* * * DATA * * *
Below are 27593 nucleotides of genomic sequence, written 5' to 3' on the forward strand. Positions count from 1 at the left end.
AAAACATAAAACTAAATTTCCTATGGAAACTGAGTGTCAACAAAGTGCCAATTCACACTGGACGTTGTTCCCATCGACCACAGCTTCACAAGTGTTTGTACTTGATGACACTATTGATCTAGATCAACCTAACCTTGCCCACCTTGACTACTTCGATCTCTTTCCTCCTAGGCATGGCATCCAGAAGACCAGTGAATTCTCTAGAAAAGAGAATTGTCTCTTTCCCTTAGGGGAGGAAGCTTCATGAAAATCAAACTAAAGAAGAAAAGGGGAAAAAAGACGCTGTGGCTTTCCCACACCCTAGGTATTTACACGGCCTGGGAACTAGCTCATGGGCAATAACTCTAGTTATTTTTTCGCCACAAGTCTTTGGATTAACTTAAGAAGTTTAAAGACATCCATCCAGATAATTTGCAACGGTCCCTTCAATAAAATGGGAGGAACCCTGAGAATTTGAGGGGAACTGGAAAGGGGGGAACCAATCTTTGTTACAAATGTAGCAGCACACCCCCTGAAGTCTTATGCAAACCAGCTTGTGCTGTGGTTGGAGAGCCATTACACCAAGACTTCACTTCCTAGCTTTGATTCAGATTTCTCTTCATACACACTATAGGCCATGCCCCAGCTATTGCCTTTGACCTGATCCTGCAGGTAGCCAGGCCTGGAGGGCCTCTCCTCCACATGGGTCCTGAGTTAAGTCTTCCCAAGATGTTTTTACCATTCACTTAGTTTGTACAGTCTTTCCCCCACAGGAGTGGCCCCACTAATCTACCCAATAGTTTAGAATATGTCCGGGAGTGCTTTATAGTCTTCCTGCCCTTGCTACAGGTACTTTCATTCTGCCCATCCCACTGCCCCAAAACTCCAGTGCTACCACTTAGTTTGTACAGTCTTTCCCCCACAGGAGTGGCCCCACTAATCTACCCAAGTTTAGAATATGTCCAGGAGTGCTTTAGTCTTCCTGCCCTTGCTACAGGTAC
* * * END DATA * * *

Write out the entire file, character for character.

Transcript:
Below are 27593 nucleotides of genomic sequence, written 5' to 3' on the forward strand. Positions count from 1 at the left end.
AAAACATAAAACTAAATTTCCTATGGAAACTGAGTGTCAACAAAGTGCCAATTCACACTGGACGTTGTTCCCATCGACCACAGCTTCACAAGTGTTTGTACTTGATGACACTATTGATCTAGATCAACCTAACCTTGCCCACCTTGACTACTTCGATCTCTTTCCTCCTAGGCATGGCATCCAGAAGACCAGTGAATTCTCTAGAAAAGAGAATTGTCTCTTTCCCTTAGGGGAGGAAGCTTCATGAAAATCAAACTAAAGAAGAAAAGGGGAAAAAAGACGCTGTGGCTTTCCCACACCCTAGGTATTTACACGGCCTGGGAACTAGCTCATGGGCAATAACTCTAGTTATTTTTTCGCCACAAGTCTTTGGATTAACTTAAGAAGTTTAAAGACATCCATCCAGATAATTTGCAACGGTCCCTTCAATAAAATGGGAGGAACCCTGAGAATTTGAGGGGAACTGGAAAGGGGGGAACCAATCTTTGTTACAAATGTAGCAGCACACCCCCTGAAGTCTTATGCAAACCAGCTTGTGCTGTGGTTGGAGAGCCATTACACCAAGACTTCACTTCCTAGCTTTGATTCAGATTTCTCTTCATACACACTATAGGCCATGCCCCAGCTATTGCCTTTGACCTGATCCTGCAGGTAGCCAGGCCTGGAGGGCCTCTCCTCCACATGGGTCCTGAGTTAAGTCTTCCCAAGATGTTTTTACCATTCACTTAGTTTGTACAGTCTTTCCCCCACAGGAGTGGCCCCACTAATCTACCCAATAGTTTAGAATATGTCCGGGAGTGCTTTATAGTCTTCCTGCCCTTGCTACAGGTACTTTCATTCTGCCCATCCCACTGCCCCAAAACTCCAGTGCTACCACTTAGTTTGTACAGTCTTTCCCCCACAGGAGTGGCCCCACTAATCTACCCAAGTTTAGAATATGTCCAGGAGTGCTTTAGTCTTCCTGCCCTTGCTACAGGTAC